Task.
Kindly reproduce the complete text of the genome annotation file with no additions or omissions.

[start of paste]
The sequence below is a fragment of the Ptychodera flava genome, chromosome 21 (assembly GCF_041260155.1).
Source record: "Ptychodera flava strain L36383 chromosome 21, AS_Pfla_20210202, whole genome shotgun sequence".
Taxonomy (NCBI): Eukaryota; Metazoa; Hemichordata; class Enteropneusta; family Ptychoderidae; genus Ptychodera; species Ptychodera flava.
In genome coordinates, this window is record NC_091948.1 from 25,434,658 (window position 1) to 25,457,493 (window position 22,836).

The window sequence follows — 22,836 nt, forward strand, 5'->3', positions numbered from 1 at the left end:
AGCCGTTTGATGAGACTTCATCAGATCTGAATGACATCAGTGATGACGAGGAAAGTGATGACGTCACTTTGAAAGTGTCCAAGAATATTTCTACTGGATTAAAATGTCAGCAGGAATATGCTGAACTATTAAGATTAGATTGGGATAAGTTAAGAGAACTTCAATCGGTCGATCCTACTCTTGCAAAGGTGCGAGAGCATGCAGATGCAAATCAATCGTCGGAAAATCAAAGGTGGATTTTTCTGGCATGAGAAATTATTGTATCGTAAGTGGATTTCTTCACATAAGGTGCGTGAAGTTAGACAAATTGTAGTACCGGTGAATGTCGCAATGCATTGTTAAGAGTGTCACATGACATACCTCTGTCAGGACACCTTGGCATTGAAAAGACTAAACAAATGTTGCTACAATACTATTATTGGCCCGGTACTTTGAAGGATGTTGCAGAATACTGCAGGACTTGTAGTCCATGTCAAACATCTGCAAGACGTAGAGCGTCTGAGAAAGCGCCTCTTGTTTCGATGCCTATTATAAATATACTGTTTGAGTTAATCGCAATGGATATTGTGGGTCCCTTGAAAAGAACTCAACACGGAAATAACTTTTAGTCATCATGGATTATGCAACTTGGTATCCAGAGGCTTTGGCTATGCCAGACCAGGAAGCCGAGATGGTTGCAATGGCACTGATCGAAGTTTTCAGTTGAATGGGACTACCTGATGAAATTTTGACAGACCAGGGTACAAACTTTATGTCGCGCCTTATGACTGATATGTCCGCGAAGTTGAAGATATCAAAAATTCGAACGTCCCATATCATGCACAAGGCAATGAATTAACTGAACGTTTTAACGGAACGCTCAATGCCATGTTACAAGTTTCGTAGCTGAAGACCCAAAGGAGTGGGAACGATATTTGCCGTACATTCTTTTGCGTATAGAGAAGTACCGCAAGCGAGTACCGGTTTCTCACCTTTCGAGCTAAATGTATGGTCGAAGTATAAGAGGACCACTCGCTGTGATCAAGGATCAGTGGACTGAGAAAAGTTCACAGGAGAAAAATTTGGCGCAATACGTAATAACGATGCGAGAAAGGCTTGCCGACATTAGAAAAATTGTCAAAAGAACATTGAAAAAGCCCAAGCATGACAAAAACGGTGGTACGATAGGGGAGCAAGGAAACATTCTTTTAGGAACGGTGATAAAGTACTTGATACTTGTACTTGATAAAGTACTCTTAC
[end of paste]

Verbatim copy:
The sequence below is a fragment of the Ptychodera flava genome, chromosome 21 (assembly GCF_041260155.1).
Source record: "Ptychodera flava strain L36383 chromosome 21, AS_Pfla_20210202, whole genome shotgun sequence".
Taxonomy (NCBI): Eukaryota; Metazoa; Hemichordata; class Enteropneusta; family Ptychoderidae; genus Ptychodera; species Ptychodera flava.
In genome coordinates, this window is record NC_091948.1 from 25,434,658 (window position 1) to 25,457,493 (window position 22,836).

The window sequence follows — 22,836 nt, forward strand, 5'->3', positions numbered from 1 at the left end:
AGCCGTTTGATGAGACTTCATCAGATCTGAATGACATCAGTGATGACGAGGAAAGTGATGACGTCACTTTGAAAGTGTCCAAGAATATTTCTACTGGATTAAAATGTCAGCAGGAATATGCTGAACTATTAAGATTAGATTGGGATAAGTTAAGAGAACTTCAATCGGTCGATCCTACTCTTGCAAAGGTGCGAGAGCATGCAGATGCAAATCAATCGTCGGAAAATCAAAGGTGGATTTTTCTGGCATGAGAAATTATTGTATCGTAAGTGGATTTCTTCACATAAGGTGCGTGAAGTTAGACAAATTGTAGTACCGGTGAATGTCGCAATGCATTGTTAAGAGTGTCACATGACATACCTCTGTCAGGACACCTTGGCATTGAAAAGACTAAACAAATGTTGCTACAATACTATTATTGGCCCGGTACTTTGAAGGATGTTGCAGAATACTGCAGGACTTGTAGTCCATGTCAAACATCTGCAAGACGTAGAGCGTCTGAGAAAGCGCCTCTTGTTTCGATGCCTATTATAAATATACTGTTTGAGTTAATCGCAATGGATATTGTGGGTCCCTTGAAAAGAACTCAACACGGAAATAACTTTTAGTCATCATGGATTATGCAACTTGGTATCCAGAGGCTTTGGCTATGCCAGACCAGGAAGCCGAGATGGTTGCAATGGCACTGATCGAAGTTTTCAGTTGAATGGGACTACCTGATGAAATTTTGACAGACCAGGGTACAAACTTTATGTCGCGCCTTATGACTGATATGTCCGCGAAGTTGAAGATATCAAAAATTCGAACGTCCCATATCATGCACAAGGCAATGAATTAACTGAACGTTTTAACGGAACGCTCAATGCCATGTTACAAGTTTCGTAGCTGAAGACCCAAAGGAGTGGGAACGATATTTGCCGTACATTCTTTTGCGTATAGAGAAGTACCGCAAGCGAGTACCGGTTTCTCACCTTTCGAGCTAAATGTATGGTCGAAGTATAAGAGGACCACTCGCTGTGATCAAGGATCAGTGGACTGAGAAAAGTTCACAGGAGAAAAATTTGGCGCAATACGTAATAACGATGCGAGAAAGGCTTGCCGACATTAGAAAAATTGTCAAAAGAACATTGAAAAAGCCCAAGCATGACAAAAACGGTGGTACGATAGGGGAGCAAGGAAACATTCTTTTAGGAACGGTGATAAAGTACTTGATACTTGTACTTGATAAAGTACTCTTAC